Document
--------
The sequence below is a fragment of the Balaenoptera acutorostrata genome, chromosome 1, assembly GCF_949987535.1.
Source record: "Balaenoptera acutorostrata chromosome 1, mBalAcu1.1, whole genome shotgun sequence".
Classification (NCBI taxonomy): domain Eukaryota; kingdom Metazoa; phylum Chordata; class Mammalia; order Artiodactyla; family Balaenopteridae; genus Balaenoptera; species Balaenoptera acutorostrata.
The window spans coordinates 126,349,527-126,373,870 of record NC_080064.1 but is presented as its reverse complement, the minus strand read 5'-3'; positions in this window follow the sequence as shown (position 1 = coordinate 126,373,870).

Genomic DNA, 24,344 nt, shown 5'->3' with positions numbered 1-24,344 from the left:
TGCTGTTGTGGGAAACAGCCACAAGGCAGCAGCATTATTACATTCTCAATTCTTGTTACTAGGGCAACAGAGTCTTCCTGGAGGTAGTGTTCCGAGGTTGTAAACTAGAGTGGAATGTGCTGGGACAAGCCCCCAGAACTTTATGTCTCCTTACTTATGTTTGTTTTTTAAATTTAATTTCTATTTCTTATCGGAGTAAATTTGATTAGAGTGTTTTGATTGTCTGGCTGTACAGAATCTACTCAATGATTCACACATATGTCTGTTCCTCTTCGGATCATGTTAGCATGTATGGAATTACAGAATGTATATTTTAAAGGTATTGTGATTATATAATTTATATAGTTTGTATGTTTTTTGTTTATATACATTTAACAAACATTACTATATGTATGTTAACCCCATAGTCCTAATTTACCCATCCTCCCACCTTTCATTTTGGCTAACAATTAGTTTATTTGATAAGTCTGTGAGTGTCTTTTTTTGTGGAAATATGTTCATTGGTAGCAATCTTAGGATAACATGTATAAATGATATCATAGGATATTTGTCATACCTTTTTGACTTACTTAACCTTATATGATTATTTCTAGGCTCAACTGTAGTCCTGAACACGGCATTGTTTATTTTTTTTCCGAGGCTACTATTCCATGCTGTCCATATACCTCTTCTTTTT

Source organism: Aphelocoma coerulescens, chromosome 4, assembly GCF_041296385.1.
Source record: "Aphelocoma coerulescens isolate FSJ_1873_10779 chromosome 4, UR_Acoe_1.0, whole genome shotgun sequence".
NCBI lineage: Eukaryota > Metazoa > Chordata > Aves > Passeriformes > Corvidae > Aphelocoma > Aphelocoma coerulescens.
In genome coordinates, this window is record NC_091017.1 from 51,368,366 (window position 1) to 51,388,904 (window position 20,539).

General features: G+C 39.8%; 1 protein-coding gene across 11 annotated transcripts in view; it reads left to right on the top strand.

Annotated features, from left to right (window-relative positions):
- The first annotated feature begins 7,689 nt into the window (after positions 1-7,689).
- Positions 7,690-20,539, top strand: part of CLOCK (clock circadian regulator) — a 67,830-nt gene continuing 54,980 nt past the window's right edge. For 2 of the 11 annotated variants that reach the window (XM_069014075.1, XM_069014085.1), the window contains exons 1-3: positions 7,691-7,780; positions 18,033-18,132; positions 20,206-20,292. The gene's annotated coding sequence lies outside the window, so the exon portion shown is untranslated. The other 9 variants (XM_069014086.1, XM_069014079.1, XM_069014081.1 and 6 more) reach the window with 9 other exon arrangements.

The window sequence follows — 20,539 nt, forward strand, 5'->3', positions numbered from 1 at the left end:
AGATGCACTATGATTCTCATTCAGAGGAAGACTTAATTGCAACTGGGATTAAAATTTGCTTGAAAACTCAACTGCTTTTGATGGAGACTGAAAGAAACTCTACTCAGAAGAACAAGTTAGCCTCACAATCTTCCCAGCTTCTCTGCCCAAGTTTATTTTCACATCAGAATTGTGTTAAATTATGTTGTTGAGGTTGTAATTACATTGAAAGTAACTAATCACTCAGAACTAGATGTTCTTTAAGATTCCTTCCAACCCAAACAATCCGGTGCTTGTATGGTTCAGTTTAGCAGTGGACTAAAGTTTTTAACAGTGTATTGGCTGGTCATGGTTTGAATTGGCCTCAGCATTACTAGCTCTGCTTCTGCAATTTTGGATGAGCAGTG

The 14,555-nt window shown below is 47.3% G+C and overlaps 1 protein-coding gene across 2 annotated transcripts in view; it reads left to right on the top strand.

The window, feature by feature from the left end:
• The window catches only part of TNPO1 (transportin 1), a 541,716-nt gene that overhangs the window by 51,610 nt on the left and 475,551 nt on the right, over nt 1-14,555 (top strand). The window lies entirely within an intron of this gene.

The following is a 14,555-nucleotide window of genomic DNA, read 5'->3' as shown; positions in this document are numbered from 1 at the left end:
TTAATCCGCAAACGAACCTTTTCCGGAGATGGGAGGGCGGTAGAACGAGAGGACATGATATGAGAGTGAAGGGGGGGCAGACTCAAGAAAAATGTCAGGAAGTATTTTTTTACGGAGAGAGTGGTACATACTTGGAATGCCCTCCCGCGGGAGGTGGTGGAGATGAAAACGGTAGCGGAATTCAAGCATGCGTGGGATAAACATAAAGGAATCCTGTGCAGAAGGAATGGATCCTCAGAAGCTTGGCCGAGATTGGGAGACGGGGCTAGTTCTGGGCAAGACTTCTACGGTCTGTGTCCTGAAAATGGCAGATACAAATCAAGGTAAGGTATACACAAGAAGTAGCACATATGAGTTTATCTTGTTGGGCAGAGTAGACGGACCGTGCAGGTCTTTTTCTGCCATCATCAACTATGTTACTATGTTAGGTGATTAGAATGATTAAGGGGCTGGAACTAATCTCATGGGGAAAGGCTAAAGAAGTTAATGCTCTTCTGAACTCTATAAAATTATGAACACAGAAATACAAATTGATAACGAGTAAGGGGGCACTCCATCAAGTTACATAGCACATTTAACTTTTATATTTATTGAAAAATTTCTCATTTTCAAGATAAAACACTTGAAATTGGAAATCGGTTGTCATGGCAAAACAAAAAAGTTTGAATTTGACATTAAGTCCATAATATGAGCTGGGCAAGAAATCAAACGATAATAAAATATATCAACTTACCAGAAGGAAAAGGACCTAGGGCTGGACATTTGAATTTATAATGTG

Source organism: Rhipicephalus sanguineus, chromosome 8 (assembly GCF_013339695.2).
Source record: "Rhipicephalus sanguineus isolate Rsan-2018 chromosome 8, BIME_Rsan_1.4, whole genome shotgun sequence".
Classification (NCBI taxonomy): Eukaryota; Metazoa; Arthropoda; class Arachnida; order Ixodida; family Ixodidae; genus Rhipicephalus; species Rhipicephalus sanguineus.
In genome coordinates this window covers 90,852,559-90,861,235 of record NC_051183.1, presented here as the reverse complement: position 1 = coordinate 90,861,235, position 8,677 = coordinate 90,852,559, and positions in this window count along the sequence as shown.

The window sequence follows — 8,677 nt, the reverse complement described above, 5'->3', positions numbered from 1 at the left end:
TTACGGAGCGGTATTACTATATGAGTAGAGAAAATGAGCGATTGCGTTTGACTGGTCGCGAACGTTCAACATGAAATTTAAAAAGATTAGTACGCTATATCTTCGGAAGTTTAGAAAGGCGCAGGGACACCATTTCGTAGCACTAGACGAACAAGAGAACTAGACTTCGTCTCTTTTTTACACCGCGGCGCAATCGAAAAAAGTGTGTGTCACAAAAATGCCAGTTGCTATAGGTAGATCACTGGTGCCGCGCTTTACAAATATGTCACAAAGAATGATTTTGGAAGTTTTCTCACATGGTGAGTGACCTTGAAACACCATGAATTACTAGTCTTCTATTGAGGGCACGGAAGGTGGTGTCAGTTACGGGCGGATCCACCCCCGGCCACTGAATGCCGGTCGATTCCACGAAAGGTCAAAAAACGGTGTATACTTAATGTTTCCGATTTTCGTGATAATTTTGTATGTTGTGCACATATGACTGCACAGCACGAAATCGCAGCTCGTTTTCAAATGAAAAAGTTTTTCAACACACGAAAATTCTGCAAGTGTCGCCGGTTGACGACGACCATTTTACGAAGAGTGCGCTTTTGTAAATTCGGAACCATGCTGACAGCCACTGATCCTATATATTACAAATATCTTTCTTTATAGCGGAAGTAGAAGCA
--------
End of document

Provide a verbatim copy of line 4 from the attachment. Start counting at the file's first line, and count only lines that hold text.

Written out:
The window spans coordinates 126,349,527-126,373,870 of record NC_080064.1 but is presented as its reverse complement, the minus strand read 5'-3'; positions in this window follow the sequence as shown (position 1 = coordinate 126,373,870).